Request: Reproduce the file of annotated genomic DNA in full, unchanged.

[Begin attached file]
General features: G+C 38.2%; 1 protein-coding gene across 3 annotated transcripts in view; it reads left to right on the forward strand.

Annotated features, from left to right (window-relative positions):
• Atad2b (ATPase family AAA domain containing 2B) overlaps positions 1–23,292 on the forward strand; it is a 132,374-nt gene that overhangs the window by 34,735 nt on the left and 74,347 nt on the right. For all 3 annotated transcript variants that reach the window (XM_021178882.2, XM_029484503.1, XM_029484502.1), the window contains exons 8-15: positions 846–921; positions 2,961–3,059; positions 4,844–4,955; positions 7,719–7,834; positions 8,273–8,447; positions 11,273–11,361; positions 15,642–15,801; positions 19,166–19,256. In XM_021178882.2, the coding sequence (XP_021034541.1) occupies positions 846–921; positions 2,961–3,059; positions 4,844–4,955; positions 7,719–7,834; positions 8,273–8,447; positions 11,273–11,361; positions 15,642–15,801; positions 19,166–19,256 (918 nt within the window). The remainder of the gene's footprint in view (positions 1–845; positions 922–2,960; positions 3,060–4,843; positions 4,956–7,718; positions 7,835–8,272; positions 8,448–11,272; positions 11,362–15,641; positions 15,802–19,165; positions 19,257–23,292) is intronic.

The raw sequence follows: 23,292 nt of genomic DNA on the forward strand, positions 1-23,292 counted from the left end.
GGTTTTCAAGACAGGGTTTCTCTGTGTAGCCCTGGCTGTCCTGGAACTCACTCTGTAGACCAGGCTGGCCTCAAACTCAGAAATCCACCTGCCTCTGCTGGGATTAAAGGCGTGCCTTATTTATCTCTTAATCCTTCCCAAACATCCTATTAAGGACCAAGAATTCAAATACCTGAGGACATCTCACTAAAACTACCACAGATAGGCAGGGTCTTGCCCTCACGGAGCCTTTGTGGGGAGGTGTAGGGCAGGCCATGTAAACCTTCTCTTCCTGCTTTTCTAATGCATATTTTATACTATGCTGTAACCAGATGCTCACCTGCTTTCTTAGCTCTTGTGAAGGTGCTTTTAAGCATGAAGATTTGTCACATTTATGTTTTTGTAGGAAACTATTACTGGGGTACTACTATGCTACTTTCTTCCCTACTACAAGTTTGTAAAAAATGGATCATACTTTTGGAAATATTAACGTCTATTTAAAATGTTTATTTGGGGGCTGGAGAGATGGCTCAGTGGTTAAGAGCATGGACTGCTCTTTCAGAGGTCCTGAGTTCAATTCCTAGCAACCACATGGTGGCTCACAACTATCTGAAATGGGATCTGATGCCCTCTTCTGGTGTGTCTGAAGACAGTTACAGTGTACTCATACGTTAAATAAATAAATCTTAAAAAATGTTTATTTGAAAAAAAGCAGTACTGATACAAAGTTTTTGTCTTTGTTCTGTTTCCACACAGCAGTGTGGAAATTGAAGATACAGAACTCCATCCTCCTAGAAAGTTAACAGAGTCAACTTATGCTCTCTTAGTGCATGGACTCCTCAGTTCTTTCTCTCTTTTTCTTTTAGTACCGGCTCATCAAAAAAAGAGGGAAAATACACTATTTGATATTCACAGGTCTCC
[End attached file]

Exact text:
General features: G+C 38.2%; 1 protein-coding gene across 3 annotated transcripts in view; it reads left to right on the forward strand.

Annotated features, from left to right (window-relative positions):
• Atad2b (ATPase family AAA domain containing 2B) overlaps positions 1–23,292 on the forward strand; it is a 132,374-nt gene that overhangs the window by 34,735 nt on the left and 74,347 nt on the right. For all 3 annotated transcript variants that reach the window (XM_021178882.2, XM_029484503.1, XM_029484502.1), the window contains exons 8-15: positions 846–921; positions 2,961–3,059; positions 4,844–4,955; positions 7,719–7,834; positions 8,273–8,447; positions 11,273–11,361; positions 15,642–15,801; positions 19,166–19,256. In XM_021178882.2, the coding sequence (XP_021034541.1) occupies positions 846–921; positions 2,961–3,059; positions 4,844–4,955; positions 7,719–7,834; positions 8,273–8,447; positions 11,273–11,361; positions 15,642–15,801; positions 19,166–19,256 (918 nt within the window). The remainder of the gene's footprint in view (positions 1–845; positions 922–2,960; positions 3,060–4,843; positions 4,956–7,718; positions 7,835–8,272; positions 8,448–11,272; positions 11,362–15,641; positions 15,802–19,165; positions 19,257–23,292) is intronic.

The raw sequence follows: 23,292 nt of genomic DNA on the forward strand, positions 1-23,292 counted from the left end.
GGTTTTCAAGACAGGGTTTCTCTGTGTAGCCCTGGCTGTCCTGGAACTCACTCTGTAGACCAGGCTGGCCTCAAACTCAGAAATCCACCTGCCTCTGCTGGGATTAAAGGCGTGCCTTATTTATCTCTTAATCCTTCCCAAACATCCTATTAAGGACCAAGAATTCAAATACCTGAGGACATCTCACTAAAACTACCACAGATAGGCAGGGTCTTGCCCTCACGGAGCCTTTGTGGGGAGGTGTAGGGCAGGCCATGTAAACCTTCTCTTCCTGCTTTTCTAATGCATATTTTATACTATGCTGTAACCAGATGCTCACCTGCTTTCTTAGCTCTTGTGAAGGTGCTTTTAAGCATGAAGATTTGTCACATTTATGTTTTTGTAGGAAACTATTACTGGGGTACTACTATGCTACTTTCTTCCCTACTACAAGTTTGTAAAAAATGGATCATACTTTTGGAAATATTAACGTCTATTTAAAATGTTTATTTGGGGGCTGGAGAGATGGCTCAGTGGTTAAGAGCATGGACTGCTCTTTCAGAGGTCCTGAGTTCAATTCCTAGCAACCACATGGTGGCTCACAACTATCTGAAATGGGATCTGATGCCCTCTTCTGGTGTGTCTGAAGACAGTTACAGTGTACTCATACGTTAAATAAATAAATCTTAAAAAATGTTTATTTGAAAAAAAGCAGTACTGATACAAAGTTTTTGTCTTTGTTCTGTTTCCACACAGCAGTGTGGAAATTGAAGATACAGAACTCCATCCTCCTAGAAAGTTAACAGAGTCAACTTATGCTCTCTTAGTGCATGGACTCCTCAGTTCTTTCTCTCTTTTTCTTTTAGTACCGGCTCATCAAAAAAAGAGGGAAAATACACTATTTGATATTCACAGGTCTCC